I never made it to my first-period class. As I walked out the door of my homeroom, the assistant principal, Mr. Johns, was waiting for me outside the door. He told me I needed to head to the main school office. On my way there, I had to walk by the senior hallway and all eyes were looking at me. For some reason, I felt like I was in trouble for something. I didn’t ask for this and I tried to avoid it at all costs. Maybe I should have let them catch me in the parking lot in the back of the high school. I still would have been de-pantsed, but no one would be any wiser about it and it would just be a rumor that would run its course and disappear in a few days. But this wasn’t going to work out that way.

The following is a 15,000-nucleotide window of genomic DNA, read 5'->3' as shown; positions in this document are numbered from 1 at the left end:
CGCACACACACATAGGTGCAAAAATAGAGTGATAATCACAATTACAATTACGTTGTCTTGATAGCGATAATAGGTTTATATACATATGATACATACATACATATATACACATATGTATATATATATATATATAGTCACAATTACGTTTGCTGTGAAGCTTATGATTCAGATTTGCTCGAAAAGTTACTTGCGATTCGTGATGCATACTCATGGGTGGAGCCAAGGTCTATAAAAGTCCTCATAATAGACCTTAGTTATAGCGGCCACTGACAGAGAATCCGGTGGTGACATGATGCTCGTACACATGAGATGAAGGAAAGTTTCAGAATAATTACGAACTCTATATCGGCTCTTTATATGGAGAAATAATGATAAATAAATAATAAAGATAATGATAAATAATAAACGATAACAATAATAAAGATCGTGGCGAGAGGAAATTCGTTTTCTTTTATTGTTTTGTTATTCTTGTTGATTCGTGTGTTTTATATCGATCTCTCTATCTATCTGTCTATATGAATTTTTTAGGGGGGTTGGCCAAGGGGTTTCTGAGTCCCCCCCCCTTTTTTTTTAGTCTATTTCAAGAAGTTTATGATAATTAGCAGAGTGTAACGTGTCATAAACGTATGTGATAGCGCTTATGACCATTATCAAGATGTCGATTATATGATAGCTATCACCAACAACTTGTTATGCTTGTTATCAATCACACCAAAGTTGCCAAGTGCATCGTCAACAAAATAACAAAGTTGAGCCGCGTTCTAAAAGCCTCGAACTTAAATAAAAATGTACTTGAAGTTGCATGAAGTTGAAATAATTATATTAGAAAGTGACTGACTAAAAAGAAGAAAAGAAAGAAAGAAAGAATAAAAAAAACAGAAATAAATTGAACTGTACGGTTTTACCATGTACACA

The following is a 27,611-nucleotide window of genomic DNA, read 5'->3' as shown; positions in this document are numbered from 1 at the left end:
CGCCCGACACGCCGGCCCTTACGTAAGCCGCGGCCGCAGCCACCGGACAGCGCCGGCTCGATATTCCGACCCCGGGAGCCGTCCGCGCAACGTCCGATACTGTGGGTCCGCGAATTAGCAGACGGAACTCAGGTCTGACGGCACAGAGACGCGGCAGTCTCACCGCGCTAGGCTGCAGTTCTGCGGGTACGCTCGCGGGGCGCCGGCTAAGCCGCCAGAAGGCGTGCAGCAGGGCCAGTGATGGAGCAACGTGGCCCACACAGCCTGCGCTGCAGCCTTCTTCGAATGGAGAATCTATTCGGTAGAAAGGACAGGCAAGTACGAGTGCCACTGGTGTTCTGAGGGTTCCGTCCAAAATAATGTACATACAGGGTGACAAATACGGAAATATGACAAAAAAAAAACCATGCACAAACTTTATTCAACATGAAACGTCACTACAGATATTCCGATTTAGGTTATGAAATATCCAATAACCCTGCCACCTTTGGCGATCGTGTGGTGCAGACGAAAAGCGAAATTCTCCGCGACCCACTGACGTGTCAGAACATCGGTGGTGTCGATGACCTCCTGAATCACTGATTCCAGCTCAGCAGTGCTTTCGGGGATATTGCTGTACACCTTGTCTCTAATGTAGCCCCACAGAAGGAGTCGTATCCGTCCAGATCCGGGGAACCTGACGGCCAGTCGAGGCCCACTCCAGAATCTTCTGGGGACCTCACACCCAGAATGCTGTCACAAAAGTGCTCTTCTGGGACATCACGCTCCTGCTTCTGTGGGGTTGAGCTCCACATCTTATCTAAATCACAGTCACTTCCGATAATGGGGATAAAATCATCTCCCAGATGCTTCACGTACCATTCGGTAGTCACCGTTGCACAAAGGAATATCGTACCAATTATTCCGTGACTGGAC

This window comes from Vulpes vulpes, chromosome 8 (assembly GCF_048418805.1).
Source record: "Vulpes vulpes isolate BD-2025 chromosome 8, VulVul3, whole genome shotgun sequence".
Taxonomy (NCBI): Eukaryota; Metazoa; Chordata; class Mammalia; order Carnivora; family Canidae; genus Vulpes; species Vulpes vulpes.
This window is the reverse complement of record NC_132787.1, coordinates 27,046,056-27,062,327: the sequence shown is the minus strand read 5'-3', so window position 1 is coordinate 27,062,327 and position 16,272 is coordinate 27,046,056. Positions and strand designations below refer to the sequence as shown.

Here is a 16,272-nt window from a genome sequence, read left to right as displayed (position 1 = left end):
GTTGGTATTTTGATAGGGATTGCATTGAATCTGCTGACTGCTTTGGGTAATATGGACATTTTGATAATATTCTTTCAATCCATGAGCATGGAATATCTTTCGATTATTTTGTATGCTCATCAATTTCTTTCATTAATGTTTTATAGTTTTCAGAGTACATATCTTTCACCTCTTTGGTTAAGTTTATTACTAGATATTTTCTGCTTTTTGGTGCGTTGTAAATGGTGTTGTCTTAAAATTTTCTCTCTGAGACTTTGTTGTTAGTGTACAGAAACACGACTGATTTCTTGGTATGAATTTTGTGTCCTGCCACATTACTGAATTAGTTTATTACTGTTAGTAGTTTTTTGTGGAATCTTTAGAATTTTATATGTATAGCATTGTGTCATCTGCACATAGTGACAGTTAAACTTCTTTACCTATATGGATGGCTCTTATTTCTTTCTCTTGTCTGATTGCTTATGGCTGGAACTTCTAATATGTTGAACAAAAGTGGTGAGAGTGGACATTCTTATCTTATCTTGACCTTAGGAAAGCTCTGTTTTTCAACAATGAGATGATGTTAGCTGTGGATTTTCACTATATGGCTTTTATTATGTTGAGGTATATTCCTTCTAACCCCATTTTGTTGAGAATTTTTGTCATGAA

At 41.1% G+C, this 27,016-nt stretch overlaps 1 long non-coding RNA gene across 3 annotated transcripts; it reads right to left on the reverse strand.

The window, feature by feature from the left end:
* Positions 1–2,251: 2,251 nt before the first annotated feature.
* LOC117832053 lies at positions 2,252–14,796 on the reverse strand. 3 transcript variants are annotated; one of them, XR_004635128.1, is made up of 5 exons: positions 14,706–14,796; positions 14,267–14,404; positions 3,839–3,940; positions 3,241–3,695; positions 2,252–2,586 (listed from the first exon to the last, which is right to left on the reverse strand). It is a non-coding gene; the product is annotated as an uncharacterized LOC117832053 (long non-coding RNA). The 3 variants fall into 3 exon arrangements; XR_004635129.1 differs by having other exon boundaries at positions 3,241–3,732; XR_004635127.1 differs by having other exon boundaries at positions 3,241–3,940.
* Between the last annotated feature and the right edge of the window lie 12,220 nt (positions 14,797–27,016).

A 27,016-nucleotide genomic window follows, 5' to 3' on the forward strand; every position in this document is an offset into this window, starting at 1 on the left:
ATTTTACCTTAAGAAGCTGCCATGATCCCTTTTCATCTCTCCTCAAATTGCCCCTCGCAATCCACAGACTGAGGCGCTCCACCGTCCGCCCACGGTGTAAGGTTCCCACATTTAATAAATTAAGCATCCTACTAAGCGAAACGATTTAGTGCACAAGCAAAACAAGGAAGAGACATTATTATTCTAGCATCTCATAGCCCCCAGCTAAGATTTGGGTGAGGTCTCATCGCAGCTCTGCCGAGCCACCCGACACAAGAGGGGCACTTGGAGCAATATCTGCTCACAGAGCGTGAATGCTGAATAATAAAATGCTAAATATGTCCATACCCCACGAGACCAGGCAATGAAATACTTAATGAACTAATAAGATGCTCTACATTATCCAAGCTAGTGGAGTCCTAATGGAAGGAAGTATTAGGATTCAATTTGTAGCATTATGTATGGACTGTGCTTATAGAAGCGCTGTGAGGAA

I walked into the office and I was quickly led into Mr. Johns office. There sat Larry St Clair, a police officer with the Oak Harbor police department. Larry asked me what happened, and I told him. He told me that there was a complaint filed with the The World's Best Photos of crownvictoria and policecar - Flickr ...police department and that he needed to find out the facts. He already heard a bunch of different versions. I told him that my version was the real story and he wrote down everything I said. Then he asked for the names of the students that did this. I told him that I didn’t want to say. Larry said that he already knew but that he just needed confirmation from me. I was put in a difficult position and after about 10 minutes of pressure from Mr. Johns and Officer St Clair, I finally told them the names of the seniors that did it. I was then taken out of the office and was told to sit in a chair in the office hallway just down from Mr. Johns office.